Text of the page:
Kanye West unwittingly revealed his iPhone lock screen password to the world during a meeting at the Oval Office with President Donald Trump.
As well as being caught using curse term ‘motherf*cker’ in the president’s workspace, the self-proclaimed genius was caught on video accidentally divulging his six-digit passcode: 0-0-0-0-0-0.
The clip has since gone viral, with many expressing surprise at the high-profile musician’s relaxed approach towards security.
Kanye West with the air tight security on his phone with the password 000000 pic.twitter.com/E6RC7Ws4j3
— Barstool Sports (@barstoolsports) October 11, 2018
But, just how weak or guessable is the divisive figure’s security code?
Earlier this year security researchers 4ig trawled through 1.4 billion personal password credentials and discovered that despite the increasing challenges facing cyber security, members of the public – Mr West included – still opt for elementary passcodes when protecting their technology.
Here are the ten most common six-digit codes employed by people protecting their devices, according to 4ig
Despite the apparent simplicity of Kanye West’s passcode, it didn’t make 4ig’s list of the most used 6-digit passwords.
123456 was the most used password, with over 9 million uses of the password.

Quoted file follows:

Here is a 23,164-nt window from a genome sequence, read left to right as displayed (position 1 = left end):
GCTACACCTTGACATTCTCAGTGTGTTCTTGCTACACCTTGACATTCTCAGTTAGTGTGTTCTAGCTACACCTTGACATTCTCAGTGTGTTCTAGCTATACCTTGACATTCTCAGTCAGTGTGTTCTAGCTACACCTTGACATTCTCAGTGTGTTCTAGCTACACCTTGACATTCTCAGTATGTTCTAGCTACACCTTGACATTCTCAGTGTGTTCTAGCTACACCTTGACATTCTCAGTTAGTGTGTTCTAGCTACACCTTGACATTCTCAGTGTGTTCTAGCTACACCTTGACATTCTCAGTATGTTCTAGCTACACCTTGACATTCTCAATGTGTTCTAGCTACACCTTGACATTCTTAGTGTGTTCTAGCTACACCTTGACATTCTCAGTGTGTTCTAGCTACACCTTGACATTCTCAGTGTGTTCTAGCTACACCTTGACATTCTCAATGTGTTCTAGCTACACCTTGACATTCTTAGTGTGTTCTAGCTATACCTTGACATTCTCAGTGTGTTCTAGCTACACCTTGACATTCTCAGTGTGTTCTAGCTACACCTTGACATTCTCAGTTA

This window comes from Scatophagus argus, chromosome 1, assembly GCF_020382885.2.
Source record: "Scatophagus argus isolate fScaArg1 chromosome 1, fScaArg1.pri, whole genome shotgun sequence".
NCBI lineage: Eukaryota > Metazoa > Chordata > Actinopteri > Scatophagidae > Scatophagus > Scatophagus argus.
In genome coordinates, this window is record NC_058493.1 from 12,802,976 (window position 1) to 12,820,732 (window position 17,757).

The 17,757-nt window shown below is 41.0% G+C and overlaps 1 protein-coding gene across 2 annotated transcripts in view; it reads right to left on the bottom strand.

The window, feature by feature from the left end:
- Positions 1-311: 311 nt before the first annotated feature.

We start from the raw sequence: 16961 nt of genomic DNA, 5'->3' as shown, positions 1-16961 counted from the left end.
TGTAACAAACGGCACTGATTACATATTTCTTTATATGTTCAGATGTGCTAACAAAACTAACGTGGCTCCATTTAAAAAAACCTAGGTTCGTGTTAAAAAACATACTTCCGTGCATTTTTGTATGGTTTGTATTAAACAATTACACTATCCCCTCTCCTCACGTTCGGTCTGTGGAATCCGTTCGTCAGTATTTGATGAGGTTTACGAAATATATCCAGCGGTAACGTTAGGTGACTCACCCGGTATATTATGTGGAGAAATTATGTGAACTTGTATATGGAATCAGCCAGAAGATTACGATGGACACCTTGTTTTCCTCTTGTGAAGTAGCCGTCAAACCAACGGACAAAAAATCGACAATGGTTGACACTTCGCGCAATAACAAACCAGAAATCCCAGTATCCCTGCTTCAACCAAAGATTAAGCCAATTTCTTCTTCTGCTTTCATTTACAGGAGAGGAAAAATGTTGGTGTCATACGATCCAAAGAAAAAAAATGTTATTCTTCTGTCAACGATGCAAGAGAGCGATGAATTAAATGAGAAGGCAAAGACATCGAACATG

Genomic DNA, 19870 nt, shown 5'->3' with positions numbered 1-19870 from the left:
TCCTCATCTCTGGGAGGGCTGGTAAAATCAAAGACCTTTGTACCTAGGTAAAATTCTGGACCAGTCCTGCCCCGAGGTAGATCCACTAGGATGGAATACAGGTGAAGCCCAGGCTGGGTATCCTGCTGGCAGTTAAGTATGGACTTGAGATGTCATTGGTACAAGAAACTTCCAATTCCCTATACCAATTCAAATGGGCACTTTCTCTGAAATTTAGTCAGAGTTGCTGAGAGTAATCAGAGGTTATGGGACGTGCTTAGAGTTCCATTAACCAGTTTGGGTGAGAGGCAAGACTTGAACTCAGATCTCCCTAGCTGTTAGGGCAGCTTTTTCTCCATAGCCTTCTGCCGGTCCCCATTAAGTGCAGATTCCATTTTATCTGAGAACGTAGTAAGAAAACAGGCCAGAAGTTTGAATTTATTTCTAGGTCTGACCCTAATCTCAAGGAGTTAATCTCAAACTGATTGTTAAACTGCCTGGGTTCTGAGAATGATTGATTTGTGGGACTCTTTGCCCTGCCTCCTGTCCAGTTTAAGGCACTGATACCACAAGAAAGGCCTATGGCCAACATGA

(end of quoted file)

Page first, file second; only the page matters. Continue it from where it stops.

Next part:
111111 was a distant second with 1.2 million uses on digital devices.
Phone passwords an inconvenience
CEO of mobile security consultancy Copper Horse, David Rogers revealed the issue with West’s casual approach to security.
“PINs like 000000 and 123456 are amongst the top most predictable PINs used so should be avoided.
“The main issue is that he input his password in front of the press cameras.
“There is, however nothing to say that Kanye didn’t set a temporary password before he went into the White House so the joke may be on everyone else!
“As long as he resets his password and isn’t using it anywhere else he isn’t really at risk.”
Rogers explains why West and other users may opt for the simplest password possible: “It does however demonstrate the issue of how inconvenient access control is on mobile devices; users often revert to the most quick and easy way to get into the device.”